Apparently, when Jim Hendry traded Aaron Heilman earlier this offseason to the Diamondbacks, it wasn’t purely a salary dump or a dealing from a position of surplus. Silly us, we all saw a team with more than 10 legitimate bullpen options (and that was before Jeff Gray was acquired), and figured, “the Cubs are dealing from a position of strength, saving some money, and picking up prospects. Hooray.”
But now, every time Jim Hendry speaks about this offseason, he reiterates his interest in picking up another bullpen arm. A late-inning righty, he says. First of all, isn’t that what Heilman was? It seems kind of ridiculous to trade a guy, and then say that you’ve got a “vacancy” in the bullpen because of the guy you willingly traded. Second of all, I know the plan is to get someone cheaper who is just as good (which totally makes sense, because the Diamondbacks are just idiots, right?), but why spend money on it at all?
Cubs sources said one of the free agents whose drawn their interest is J.J. Putz, the former Seattle closer who flopped last year with the Mets and eventually had elbow surgery.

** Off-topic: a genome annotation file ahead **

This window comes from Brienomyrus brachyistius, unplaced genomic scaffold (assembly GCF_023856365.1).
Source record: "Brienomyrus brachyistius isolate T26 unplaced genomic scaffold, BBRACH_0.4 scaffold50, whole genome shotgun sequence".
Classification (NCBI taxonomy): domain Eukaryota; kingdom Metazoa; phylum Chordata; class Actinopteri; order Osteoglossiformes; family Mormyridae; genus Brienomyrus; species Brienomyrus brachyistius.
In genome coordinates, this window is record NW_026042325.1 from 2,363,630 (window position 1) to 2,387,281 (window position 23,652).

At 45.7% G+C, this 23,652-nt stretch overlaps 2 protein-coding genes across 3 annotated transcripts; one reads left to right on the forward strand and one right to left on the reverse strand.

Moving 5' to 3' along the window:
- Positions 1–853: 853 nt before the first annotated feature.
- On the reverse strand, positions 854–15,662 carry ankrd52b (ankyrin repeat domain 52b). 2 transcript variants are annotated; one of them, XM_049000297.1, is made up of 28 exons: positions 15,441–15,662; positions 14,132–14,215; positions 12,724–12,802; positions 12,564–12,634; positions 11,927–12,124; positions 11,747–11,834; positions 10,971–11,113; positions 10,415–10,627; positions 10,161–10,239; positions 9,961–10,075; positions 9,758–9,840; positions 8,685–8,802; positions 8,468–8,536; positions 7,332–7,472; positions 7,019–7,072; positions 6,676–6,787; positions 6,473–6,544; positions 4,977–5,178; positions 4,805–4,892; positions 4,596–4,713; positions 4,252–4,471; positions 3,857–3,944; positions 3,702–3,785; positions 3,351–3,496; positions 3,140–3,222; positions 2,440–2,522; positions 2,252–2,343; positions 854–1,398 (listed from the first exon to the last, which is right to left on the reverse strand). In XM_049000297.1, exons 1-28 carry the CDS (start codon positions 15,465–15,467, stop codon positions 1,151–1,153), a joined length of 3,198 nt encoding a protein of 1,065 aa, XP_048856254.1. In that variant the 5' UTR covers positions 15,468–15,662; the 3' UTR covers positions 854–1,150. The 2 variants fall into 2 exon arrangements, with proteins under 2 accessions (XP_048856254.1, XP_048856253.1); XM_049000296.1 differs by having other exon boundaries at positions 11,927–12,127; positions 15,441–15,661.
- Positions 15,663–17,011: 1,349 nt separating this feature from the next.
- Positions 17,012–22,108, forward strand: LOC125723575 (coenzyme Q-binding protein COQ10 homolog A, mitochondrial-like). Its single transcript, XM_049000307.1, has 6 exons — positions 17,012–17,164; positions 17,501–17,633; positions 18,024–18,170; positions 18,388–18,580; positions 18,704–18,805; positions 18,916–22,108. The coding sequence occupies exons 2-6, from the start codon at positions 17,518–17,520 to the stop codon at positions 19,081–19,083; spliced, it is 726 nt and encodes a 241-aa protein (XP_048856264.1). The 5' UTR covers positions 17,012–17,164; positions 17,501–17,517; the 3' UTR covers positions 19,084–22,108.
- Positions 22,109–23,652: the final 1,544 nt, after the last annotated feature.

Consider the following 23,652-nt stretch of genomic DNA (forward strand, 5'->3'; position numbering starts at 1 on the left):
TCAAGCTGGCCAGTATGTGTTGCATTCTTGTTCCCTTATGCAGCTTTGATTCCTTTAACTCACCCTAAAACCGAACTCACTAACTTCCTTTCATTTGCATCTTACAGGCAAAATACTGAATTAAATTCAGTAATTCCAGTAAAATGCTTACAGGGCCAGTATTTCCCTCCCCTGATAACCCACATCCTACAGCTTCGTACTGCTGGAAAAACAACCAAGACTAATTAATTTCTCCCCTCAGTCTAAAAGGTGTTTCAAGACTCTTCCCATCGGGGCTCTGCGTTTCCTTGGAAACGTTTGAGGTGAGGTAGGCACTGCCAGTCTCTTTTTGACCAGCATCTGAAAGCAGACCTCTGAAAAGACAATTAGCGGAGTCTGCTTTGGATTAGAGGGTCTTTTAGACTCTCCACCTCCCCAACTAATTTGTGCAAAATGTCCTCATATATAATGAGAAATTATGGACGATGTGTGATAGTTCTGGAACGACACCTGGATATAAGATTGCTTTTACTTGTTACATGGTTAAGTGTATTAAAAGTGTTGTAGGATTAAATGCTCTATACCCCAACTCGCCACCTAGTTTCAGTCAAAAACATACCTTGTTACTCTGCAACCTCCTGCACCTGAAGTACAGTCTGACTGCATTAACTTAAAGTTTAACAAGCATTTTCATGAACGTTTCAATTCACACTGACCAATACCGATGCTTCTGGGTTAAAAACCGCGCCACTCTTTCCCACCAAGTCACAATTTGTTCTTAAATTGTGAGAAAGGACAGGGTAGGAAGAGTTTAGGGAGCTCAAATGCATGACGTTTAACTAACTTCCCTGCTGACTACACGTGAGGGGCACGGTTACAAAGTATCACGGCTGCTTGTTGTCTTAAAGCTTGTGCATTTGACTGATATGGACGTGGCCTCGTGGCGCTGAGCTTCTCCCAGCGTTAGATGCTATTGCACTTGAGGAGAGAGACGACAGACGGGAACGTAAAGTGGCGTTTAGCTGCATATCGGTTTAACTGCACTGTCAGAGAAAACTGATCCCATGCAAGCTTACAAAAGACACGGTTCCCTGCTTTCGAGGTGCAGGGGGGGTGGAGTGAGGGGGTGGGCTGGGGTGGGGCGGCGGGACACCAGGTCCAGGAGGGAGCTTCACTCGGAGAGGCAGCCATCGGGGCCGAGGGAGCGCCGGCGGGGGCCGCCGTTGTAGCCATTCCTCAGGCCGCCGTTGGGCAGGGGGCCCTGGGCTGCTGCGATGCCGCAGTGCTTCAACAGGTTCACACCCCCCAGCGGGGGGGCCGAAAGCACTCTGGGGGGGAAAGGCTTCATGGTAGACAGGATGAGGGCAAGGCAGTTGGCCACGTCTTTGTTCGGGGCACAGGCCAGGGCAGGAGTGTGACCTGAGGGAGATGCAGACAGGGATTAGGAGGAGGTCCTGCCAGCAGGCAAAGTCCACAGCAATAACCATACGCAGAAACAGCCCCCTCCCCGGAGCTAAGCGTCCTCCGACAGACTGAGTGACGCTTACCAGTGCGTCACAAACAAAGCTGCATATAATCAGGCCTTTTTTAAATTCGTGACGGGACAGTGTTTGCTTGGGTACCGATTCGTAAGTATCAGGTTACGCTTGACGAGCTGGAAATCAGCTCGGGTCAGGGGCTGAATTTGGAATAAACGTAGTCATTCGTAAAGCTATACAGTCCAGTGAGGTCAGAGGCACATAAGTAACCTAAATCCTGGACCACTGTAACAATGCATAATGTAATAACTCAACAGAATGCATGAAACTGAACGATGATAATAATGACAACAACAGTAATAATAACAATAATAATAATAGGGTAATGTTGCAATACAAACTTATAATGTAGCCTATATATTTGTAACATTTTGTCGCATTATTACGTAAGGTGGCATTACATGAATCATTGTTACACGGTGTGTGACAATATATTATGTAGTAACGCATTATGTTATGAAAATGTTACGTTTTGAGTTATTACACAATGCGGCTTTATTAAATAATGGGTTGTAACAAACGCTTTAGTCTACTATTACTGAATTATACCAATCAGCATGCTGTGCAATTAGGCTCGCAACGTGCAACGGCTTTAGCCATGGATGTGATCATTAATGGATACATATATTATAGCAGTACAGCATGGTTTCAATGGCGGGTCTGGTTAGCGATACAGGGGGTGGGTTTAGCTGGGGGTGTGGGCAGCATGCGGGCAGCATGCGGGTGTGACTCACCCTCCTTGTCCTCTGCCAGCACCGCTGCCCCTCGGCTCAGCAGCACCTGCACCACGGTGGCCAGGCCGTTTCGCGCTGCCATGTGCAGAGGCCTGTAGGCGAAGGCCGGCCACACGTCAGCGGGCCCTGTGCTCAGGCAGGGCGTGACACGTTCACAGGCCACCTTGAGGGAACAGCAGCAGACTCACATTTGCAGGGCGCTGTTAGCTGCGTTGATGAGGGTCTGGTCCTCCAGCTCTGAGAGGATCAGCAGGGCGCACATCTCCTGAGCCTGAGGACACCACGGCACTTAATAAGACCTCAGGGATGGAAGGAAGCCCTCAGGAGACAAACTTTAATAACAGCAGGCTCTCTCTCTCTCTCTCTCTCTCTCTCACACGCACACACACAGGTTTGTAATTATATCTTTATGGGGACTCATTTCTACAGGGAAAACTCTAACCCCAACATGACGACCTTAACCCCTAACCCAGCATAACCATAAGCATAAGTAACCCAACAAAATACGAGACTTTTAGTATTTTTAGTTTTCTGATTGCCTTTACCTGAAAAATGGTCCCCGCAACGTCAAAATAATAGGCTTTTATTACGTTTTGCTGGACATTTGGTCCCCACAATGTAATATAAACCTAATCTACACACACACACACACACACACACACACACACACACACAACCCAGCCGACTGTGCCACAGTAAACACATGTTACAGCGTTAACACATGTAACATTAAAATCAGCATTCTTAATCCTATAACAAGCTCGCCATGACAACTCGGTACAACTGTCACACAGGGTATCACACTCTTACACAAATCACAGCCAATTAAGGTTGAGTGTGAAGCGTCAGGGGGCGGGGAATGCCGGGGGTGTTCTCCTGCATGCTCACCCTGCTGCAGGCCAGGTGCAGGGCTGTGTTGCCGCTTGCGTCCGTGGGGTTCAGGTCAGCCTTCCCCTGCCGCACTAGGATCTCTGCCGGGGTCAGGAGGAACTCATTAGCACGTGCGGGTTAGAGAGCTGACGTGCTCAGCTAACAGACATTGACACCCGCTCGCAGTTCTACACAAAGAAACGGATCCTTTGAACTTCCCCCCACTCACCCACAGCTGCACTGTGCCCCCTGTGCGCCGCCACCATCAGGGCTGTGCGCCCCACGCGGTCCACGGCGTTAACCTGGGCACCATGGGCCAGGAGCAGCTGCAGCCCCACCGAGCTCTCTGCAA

The Mets declined an $8.6 million option on Putz, who went 1-4 with a 5.22 ERA in 29 1/3 innings. His best season was in 2007 with Seattle, when he converted 40 of 42 save opportunities and posted a 1.38 ERA.
Putz has drawn interest from a half dozen teams, despite the elbow problems and poor season in ’09. He’s likely to sign for a relatively modest salary with incentive bonuses, which is what the Cubs would do if they were able to sign him. Chicago Breaking Sports.
Putz, who has the best name in baseball, probably fits more into the reclaimation project role than the hard-and-fast setup man role. Still, if the Cubs spend any meaningful money on a reliever when they already have no fewer than 11 guys going for the three bullpen spots that aren’t automatically taken by Carlos Marmol, John Grabow, Angel Guzman, and the one of Samardzija/Gorzelanny/Marshall who doesn’t end up in the rotation at the start of the season, I will lose my stuff.
Those 11 guys – Samardzija, Gorzelanny, Marshall, Gray, Caridad, Parker, Gaub, Atkins, Stevens, Patton, Berg – are not a sure things. But you will not convince me in a 101 years that you couldn’t find three successful MIDDLE RELIEVERS in that pack of 11. The Cubs continue to fail to grasp the concept of where successful middle relievers and set-up men come from. Do they think they signed Angel Guzman as a free agent?